Students organize protests, insisting the state continue funding their annual Sex Week
Tuesday, Tennessee’s General Assembly passed a bill that would defund the University of Tennesee’s Office For Diversity and Inclusion. The bill has been passed to the state Senate.
Legislators would divert funds currently allocated to the Office of Diversity, “to minority scholarships for engineering students. It would also bar the university from using state funds to support the annual Sex Week programming or gender-neutral pronouns,” reports The Tennessean.
This year’s Sex Week agenda:
The University’s Sex Week took place earlier this month and hosted a porn star to speak about “butt stuff” and “oral pleasures.” Shockingly (or not), state legislators do not want to continue sifting state funds to pay for the annual event.
So, students protested:
The Tennessean continued:
The bill passed 9-2 Tuesday in the Senate Finance, Ways and Means Committee. It appears to be headed for the Senate floor, although multiple senators in the committee suggested they disagreed with the version of the bill that was passed by the House of Representatives Monday evening.
The House bill was amended to send about $100,000 of the Knoxville diversity office’s funding to a program that would print “In God We Trust” decals for law enforcement vehicles while sending about $336,000 to minority scholarships.
Both chambers will have to agree on one version of the bill for it to become law.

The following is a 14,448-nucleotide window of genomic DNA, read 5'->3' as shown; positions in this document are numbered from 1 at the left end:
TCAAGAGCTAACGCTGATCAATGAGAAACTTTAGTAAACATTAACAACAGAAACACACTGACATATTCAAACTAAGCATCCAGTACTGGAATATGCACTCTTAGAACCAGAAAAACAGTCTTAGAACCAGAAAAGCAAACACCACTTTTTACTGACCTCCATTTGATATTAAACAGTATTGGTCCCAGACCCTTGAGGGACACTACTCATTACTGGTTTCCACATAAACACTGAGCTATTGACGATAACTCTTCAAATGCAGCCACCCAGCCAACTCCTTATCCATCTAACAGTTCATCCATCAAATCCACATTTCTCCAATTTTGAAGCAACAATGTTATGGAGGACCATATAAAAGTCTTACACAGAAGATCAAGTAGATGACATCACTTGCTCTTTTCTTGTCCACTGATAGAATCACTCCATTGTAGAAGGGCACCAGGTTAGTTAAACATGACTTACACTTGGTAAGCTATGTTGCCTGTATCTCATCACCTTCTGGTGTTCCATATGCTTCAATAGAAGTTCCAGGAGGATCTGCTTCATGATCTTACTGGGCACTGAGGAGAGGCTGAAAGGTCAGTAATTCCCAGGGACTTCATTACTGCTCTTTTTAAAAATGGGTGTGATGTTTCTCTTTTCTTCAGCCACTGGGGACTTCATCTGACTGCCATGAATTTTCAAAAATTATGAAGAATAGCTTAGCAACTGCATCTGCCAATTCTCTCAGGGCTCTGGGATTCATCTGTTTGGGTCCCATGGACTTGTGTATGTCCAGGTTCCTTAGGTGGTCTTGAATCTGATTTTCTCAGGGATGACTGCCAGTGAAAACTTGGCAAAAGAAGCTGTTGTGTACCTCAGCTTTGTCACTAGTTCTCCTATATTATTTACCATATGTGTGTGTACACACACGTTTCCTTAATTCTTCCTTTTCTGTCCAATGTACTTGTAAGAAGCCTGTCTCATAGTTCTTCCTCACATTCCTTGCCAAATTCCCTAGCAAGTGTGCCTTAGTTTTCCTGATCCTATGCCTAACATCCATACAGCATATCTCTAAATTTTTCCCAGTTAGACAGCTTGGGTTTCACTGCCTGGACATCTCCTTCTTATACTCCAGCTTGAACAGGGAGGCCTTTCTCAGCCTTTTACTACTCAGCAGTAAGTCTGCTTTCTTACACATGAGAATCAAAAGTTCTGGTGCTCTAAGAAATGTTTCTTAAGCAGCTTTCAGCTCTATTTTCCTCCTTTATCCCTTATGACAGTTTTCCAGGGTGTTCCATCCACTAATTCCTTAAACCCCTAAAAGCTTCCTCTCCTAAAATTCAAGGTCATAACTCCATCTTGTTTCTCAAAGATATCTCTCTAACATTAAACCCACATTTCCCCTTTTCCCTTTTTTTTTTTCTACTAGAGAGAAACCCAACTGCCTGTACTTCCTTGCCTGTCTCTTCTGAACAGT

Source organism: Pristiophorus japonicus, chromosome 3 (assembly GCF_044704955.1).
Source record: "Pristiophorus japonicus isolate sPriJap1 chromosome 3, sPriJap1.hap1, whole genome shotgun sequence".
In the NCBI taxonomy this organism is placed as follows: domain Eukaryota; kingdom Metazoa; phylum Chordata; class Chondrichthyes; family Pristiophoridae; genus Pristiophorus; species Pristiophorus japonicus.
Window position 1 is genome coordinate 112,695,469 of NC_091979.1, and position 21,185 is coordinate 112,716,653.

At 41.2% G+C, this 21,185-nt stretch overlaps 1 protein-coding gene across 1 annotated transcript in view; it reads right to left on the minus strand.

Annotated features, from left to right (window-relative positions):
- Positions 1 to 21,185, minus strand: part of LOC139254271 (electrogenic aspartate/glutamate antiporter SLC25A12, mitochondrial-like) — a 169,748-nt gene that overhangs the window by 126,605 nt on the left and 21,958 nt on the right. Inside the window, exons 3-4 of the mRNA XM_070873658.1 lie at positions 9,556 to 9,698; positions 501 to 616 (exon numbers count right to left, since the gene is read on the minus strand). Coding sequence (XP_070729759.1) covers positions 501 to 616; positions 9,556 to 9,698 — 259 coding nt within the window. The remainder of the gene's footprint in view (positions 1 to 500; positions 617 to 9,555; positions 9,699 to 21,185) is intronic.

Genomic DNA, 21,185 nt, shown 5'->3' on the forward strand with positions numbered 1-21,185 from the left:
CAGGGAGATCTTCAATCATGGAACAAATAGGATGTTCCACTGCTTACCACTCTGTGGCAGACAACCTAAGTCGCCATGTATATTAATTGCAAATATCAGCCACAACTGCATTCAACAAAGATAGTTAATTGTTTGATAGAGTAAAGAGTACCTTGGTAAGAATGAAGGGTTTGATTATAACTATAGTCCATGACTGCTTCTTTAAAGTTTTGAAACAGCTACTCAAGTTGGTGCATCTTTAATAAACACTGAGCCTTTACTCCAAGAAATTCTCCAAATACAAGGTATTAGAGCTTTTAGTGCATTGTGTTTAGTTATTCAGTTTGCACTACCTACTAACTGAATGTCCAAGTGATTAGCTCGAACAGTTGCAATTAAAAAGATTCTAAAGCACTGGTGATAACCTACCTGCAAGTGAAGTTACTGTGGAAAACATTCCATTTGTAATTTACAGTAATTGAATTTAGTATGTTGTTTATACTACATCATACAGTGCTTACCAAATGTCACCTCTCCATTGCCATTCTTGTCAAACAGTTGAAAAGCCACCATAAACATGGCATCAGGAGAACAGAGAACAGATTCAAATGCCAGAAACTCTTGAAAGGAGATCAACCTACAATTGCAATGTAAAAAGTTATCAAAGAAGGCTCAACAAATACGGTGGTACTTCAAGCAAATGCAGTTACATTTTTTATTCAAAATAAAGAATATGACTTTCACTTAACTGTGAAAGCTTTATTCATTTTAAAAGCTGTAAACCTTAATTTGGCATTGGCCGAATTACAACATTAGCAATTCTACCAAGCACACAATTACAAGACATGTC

Gardenhire, R-Chattanooga, who amended his bill to remove the decal program completely, said it would be “inappropriate” to adopt the House’s version of the bill. After the vote, Gardenhire said he doubted the Senate would approve a version of the bill that included the decal program. But, he said, the bill without the decal program had a good chance of passing.
Republican lawmakers have threatened to defund the diversity office for months after two controversial posts on the office website that promoted the use of gender-neutral pronouns and “inclusive holiday celebrations.” University officials eventually removed both posts, but lawmakers have continued to question UT’s diversity funding throughout the legislative session.
UT has not commented on how the diversity office would operate if the bill became law, or if the people in that office would lose their jobs without the state funding the office depends on. In a statement Tuesday, university spokeswoman Karen Simsen said “it is speculative for the university to comment about pending legislation.”
Most college campuses have their own version of Sex Week. Fine. But expecting state taxpayers to foot the bill is more than a bit tone deaf.
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